3. No Grocer — The roster of coalition partners has some very strong category players, but is missing some important categories such as grocery and specialty retail (i.e., home improvement, furniture, electronics and office supplies, to name a few). The addition of a grocer would give this new coalition a very big shot in the arm. Adding some specialty retailers will round out some of the high-ticket/mid-frequency categories and help members get to their rewards even quicker. These categories are also essential when it comes to greater market penetration. Some coalitions worldwide have up to 75 household penetration, but the U.S. will likely see a much lower penetration due to the sheer number of standalone programs and the possible competition from other coalition model entrants. The muscle of an Amex Plenti credit card will allow for a strong acceleration of earn velocity for those customers who take on the credit card. However, there will be a gap for the overwhelming majority who will likely not qualify or are disinterested in yet another credit product.


While the aforementioned challenges and shortcomings demonstrate some imperfections in the model, remember that Rome was not built in a day. Plenti is in its infancy and we know from the press release that it’s planning to welcome more partners in new categories. This coalition has the opportunity to evolve into successful models seen worldwide, but will have to address the unique needs of the customer and U.S. culture as a whole.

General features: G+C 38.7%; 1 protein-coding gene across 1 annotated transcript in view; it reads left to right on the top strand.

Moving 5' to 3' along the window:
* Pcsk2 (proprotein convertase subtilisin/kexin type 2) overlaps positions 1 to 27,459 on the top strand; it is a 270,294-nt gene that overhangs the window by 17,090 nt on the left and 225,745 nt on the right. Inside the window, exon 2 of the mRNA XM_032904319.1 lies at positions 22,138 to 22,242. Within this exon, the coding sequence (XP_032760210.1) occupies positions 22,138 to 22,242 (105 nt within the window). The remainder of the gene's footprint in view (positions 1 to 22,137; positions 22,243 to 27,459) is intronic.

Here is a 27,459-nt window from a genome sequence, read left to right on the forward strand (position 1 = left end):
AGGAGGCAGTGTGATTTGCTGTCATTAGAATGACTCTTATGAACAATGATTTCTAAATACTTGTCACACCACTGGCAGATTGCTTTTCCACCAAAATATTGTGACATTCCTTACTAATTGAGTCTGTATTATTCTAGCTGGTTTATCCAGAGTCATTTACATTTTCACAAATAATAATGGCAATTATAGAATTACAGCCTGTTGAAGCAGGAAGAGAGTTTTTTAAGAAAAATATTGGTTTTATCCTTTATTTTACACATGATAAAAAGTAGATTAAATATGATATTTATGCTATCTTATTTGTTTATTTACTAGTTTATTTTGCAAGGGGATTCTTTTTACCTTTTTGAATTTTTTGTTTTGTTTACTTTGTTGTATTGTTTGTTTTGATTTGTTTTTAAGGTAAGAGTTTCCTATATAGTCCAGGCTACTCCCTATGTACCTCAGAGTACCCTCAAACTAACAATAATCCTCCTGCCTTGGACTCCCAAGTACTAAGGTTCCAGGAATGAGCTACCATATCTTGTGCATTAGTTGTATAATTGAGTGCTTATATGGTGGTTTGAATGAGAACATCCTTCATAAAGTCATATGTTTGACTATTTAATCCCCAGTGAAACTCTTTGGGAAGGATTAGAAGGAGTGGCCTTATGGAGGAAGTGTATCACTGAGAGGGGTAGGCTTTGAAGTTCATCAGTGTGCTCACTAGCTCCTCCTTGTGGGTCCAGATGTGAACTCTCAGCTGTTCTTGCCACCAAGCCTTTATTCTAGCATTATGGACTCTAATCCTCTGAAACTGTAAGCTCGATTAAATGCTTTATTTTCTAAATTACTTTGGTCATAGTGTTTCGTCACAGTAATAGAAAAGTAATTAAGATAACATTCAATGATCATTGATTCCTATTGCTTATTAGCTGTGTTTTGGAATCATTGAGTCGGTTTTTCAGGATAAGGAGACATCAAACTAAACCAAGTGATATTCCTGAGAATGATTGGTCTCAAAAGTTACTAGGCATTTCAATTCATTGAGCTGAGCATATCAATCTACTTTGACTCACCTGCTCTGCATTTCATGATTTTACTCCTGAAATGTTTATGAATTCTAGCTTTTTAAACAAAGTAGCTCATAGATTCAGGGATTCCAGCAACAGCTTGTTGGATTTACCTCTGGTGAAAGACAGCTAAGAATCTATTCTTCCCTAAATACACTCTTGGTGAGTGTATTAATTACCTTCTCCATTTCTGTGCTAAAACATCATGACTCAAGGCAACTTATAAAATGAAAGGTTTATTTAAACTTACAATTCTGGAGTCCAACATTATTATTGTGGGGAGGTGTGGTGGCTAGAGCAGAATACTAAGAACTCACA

American Express and its new coalition partners should be commended for taking the leap and extending their confidence into this new frontier of American loyalty. Many eyes will be watching carefully to see if Plenti can deliver promised value to its members, partners and American Express shareholders. As well, the fate of coalition loyalty in the U.S. hinges on Plenti’s success. The decision by these brands to move in this direction was certainly taken after much strategic and financial deliberations, combined with bold leadership. Should Plenti prove to be successful for all stakeholders, it will quicken the pace at which loyalty is evolving. Brands, CMOs, and their trusted partners cannot afford to ignore the changing loyalty landscape.

There is no doubt that there will be room for at least two more competitive coalitions, and perhaps a number of regional coalition players. In a country where customers value convenience, it feels like coalition loyalty can deliver on this requirement, and it is long overdue. Coalition certainly has its place, but brands need to question if they want to build loyalty to their own brands or loyalty to a coalition brand?

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Richard Schenker
Senior Loyalty Consulting Director